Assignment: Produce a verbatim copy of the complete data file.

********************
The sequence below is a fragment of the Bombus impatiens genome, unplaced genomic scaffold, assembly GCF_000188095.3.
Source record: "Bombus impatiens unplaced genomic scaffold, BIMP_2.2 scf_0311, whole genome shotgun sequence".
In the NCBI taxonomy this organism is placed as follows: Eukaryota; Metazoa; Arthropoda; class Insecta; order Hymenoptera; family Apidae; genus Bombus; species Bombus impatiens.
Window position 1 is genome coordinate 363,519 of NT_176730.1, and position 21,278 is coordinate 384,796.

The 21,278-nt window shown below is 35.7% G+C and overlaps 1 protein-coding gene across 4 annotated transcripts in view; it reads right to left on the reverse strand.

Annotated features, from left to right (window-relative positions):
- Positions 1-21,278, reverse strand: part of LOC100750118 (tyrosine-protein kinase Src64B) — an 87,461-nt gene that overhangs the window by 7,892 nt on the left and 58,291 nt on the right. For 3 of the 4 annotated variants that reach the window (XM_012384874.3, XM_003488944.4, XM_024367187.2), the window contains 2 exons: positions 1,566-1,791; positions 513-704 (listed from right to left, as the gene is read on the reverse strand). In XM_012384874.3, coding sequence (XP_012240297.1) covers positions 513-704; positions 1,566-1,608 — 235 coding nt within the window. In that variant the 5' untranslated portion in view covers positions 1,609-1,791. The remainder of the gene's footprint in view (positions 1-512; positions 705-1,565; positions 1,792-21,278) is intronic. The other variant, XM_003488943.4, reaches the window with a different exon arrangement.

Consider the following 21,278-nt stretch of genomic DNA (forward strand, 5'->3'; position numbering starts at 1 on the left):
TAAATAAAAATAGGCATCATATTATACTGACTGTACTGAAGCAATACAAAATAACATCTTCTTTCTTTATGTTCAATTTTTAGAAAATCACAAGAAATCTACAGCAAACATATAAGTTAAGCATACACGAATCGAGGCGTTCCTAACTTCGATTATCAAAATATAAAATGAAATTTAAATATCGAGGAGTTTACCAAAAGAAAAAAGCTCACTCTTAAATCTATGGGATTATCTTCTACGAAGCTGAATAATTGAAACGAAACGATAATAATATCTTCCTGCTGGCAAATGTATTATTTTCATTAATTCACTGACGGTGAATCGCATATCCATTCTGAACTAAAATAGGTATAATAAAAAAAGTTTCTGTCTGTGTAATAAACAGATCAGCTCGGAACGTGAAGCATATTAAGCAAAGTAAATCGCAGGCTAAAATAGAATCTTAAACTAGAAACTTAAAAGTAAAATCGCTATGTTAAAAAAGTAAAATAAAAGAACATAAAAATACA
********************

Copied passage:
The sequence below is a fragment of the Bombus impatiens genome, unplaced genomic scaffold, assembly GCF_000188095.3.
Source record: "Bombus impatiens unplaced genomic scaffold, BIMP_2.2 scf_0311, whole genome shotgun sequence".
In the NCBI taxonomy this organism is placed as follows: Eukaryota; Metazoa; Arthropoda; class Insecta; order Hymenoptera; family Apidae; genus Bombus; species Bombus impatiens.
Window position 1 is genome coordinate 363,519 of NT_176730.1, and position 21,278 is coordinate 384,796.

The 21,278-nt window shown below is 35.7% G+C and overlaps 1 protein-coding gene across 4 annotated transcripts in view; it reads right to left on the reverse strand.

Annotated features, from left to right (window-relative positions):
- Positions 1-21,278, reverse strand: part of LOC100750118 (tyrosine-protein kinase Src64B) — an 87,461-nt gene that overhangs the window by 7,892 nt on the left and 58,291 nt on the right. For 3 of the 4 annotated variants that reach the window (XM_012384874.3, XM_003488944.4, XM_024367187.2), the window contains 2 exons: positions 1,566-1,791; positions 513-704 (listed from right to left, as the gene is read on the reverse strand). In XM_012384874.3, coding sequence (XP_012240297.1) covers positions 513-704; positions 1,566-1,608 — 235 coding nt within the window. In that variant the 5' untranslated portion in view covers positions 1,609-1,791. The remainder of the gene's footprint in view (positions 1-512; positions 705-1,565; positions 1,792-21,278) is intronic. The other variant, XM_003488943.4, reaches the window with a different exon arrangement.

Consider the following 21,278-nt stretch of genomic DNA (forward strand, 5'->3'; position numbering starts at 1 on the left):
TAAATAAAAATAGGCATCATATTATACTGACTGTACTGAAGCAATACAAAATAACATCTTCTTTCTTTATGTTCAATTTTTAGAAAATCACAAGAAATCTACAGCAAACATATAAGTTAAGCATACACGAATCGAGGCGTTCCTAACTTCGATTATCAAAATATAAAATGAAATTTAAATATCGAGGAGTTTACCAAAAGAAAAAAGCTCACTCTTAAATCTATGGGATTATCTTCTACGAAGCTGAATAATTGAAACGAAACGATAATAATATCTTCCTGCTGGCAAATGTATTATTTTCATTAATTCACTGACGGTGAATCGCATATCCATTCTGAACTAAAATAGGTATAATAAAAAAAGTTTCTGTCTGTGTAATAAACAGATCAGCTCGGAACGTGAAGCATATTAAGCAAAGTAAATCGCAGGCTAAAATAGAATCTTAAACTAGAAACTTAAAAGTAAAATCGCTATGTTAAAAAAGTAAAATAAAAGAACATAAAAATACA